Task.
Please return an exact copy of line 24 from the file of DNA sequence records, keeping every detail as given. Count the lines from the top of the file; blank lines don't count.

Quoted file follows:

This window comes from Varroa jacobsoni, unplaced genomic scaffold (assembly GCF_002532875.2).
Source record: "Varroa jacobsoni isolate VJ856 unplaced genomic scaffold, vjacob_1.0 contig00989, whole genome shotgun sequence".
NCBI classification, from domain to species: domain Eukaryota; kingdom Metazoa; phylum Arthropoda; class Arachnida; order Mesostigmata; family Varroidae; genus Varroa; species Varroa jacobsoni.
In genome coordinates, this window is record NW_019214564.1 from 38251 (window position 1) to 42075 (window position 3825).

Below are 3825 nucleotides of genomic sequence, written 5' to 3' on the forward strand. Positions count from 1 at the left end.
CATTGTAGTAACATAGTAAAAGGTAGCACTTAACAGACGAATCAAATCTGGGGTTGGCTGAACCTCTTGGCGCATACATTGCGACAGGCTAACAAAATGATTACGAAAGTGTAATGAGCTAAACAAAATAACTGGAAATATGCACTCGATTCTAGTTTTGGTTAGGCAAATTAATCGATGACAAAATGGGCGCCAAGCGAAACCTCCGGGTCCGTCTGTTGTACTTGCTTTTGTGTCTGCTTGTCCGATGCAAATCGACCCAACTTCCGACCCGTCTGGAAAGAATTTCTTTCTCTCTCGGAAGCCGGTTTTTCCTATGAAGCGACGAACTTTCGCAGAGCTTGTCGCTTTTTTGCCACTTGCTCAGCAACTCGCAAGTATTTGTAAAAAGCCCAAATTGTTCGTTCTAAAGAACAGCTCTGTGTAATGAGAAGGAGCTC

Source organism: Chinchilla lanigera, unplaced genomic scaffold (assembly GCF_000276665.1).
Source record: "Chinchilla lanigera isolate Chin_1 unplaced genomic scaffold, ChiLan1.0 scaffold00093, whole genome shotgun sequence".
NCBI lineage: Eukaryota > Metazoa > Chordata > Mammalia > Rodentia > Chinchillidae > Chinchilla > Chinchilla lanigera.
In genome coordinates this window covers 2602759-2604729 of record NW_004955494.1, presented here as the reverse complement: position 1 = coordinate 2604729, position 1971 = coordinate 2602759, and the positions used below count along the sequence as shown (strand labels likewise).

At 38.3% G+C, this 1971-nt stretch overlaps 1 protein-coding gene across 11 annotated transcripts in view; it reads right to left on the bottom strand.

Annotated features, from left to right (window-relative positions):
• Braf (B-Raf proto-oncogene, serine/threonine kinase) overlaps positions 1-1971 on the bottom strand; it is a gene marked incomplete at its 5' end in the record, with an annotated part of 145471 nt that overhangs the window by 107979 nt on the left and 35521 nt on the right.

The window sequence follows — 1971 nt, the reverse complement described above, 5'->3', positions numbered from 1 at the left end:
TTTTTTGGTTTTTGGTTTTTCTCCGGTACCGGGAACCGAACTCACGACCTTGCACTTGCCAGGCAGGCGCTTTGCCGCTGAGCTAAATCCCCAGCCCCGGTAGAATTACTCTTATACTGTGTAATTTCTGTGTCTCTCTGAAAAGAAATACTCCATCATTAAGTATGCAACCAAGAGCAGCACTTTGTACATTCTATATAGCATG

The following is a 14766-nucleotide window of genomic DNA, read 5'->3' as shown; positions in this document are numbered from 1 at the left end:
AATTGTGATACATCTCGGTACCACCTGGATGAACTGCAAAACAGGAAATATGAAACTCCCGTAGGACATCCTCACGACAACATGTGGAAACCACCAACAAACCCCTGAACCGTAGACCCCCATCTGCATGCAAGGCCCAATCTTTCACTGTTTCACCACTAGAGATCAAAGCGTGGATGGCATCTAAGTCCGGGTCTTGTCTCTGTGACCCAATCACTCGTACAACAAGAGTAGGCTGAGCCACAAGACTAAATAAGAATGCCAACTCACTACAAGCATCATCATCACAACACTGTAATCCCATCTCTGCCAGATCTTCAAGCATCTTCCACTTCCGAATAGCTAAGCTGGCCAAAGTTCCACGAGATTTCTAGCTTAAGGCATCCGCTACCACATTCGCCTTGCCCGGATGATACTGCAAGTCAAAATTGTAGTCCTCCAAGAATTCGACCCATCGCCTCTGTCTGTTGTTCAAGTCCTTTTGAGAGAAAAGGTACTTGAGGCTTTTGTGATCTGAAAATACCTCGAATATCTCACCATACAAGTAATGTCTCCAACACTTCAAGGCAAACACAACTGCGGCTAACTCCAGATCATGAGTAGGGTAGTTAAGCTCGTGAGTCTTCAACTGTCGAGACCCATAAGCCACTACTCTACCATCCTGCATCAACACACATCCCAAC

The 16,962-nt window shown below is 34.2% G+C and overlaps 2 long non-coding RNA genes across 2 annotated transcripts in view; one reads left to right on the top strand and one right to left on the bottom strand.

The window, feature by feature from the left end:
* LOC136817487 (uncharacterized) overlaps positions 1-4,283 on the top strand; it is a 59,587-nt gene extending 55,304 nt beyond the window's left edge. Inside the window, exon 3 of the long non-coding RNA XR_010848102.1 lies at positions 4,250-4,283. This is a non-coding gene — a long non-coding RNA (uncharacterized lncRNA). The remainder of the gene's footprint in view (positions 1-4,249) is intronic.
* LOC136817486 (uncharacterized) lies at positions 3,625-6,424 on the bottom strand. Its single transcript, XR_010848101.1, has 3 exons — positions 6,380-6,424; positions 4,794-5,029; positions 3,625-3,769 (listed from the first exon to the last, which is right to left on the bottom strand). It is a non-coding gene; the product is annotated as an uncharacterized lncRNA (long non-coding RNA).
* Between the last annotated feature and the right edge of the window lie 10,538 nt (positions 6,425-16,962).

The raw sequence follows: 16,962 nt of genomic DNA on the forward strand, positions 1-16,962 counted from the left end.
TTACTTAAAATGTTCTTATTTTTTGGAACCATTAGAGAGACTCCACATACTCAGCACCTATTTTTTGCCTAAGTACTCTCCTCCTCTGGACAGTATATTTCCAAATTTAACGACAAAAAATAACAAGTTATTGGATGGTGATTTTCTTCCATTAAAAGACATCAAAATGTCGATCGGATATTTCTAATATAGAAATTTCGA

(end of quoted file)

TTACTTAAAATGTTCTTATTTTTTGGAACCATTAGAGAGACTCCACATACTCAGCACCTATTTTTTGCCTAAGTACTCTCCTCCTCTGGACAGTATATTTCCAAATTTAACGACAAAAAATAACAAGTTATTGGATGGTGATTTTCTTCCATTAAAAGACATCAAAATGTCGATCGGATATTTCTAATATAGAAATTTCGA